# $\mathbb{Q}^{alg}[[a,b]]$ is not elementary equivalent to $\mathbb{C}[[a,b]]$, and the same for $\mathbb{Q}^{alg}[a]$ and $\mathbb{C}[a]$?

Since ACF is complete, $$\mathbb{Q}^{\text{alg}}$$ is elementary equivalent to $$\mathbb{C}$$, and by Ax-Kochen $$\mathbb{Q}^{\text{alg}}[[a]]$$ is elementary equivalent to $$\mathbb{C}[[a]]$$. But how should I show that $$\mathbb{Q}^{\text{alg}}[[a,b]]$$ is not elementary equivalent to $$\mathbb{C}[[a,b]]$$ and also $$\mathbb{Q}^{\text{alg}}[a]$$ is not elementary equivalent to $$\mathbb{C}[a]$$?

• Did you really mean to ask about $\mathbb{Q}^{\text{alg}}[a]$ and $\mathbb{C}[a,b]$? Did you mean $\mathbb{C}[a]$? – Alex Kruckman Apr 23 at 15:59
• Yes, thanks I didn't know how to write them...so sorry. – user297564 Apr 23 at 17:09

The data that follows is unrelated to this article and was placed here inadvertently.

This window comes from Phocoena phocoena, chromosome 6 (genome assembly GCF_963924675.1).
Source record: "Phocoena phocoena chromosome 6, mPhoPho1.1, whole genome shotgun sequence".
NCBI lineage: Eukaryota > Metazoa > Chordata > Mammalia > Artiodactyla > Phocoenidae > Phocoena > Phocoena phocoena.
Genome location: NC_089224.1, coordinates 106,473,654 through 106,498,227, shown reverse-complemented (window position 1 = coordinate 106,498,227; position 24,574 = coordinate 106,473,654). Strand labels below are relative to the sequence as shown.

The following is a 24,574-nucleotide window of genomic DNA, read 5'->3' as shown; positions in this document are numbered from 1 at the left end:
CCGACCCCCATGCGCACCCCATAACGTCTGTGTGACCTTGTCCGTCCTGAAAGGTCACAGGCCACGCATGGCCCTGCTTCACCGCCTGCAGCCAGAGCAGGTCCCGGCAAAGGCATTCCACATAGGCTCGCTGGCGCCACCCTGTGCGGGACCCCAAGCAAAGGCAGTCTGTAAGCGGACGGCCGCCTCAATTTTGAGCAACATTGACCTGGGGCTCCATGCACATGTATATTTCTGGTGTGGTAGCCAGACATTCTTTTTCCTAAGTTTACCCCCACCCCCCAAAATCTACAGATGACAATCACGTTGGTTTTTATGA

• Oh, I wasn't complaining about the symbols (though I'm glad you've learned how to use \mathbb!). I was asking about the number of variables: [a] vs [a,b]. – Alex Kruckman Apr 23 at 17:19
• Oh! It was wrong! Edited! – user297564 Apr 23 at 19:03

The question of how to prove that $$\mathbb{Q}^{\text{alg}}[a]$$ and $$\mathbb{C}[a]$$ are not elementarily equivalent has been asked before on this site. It is Example 3.12 in Jensen and Lenzing, and it is proceeded by a full proof, which I summarized in my answer to the linked question.
Remark 3.39 in Jensen and Lenzing states that $$\mathbb{Q}^{\text{alg}}((x_1,\dots,x_n))$$ and $$\mathbb{C}((x_1,\dots,x_n))$$ are not elementarily equivalent for any $$n>1$$. They do not prove this, but give a reference to the paper Indécidabilité de la théorie des anneaux de séries formelles à plusieurs indéterminées by Françoise Delon. The fact that $$\mathbb{Q}^{\text{alg}}[[a,b]]$$ and $$\mathbb{C}[[a,b]]$$ are not elementarily equivalent follows immediately, since the quotient fields $$\mathbb{Q}^{\text{alg}}((a,b))$$ and $$\mathbb{C}((a,b))$$ are interpretable in the power series rings.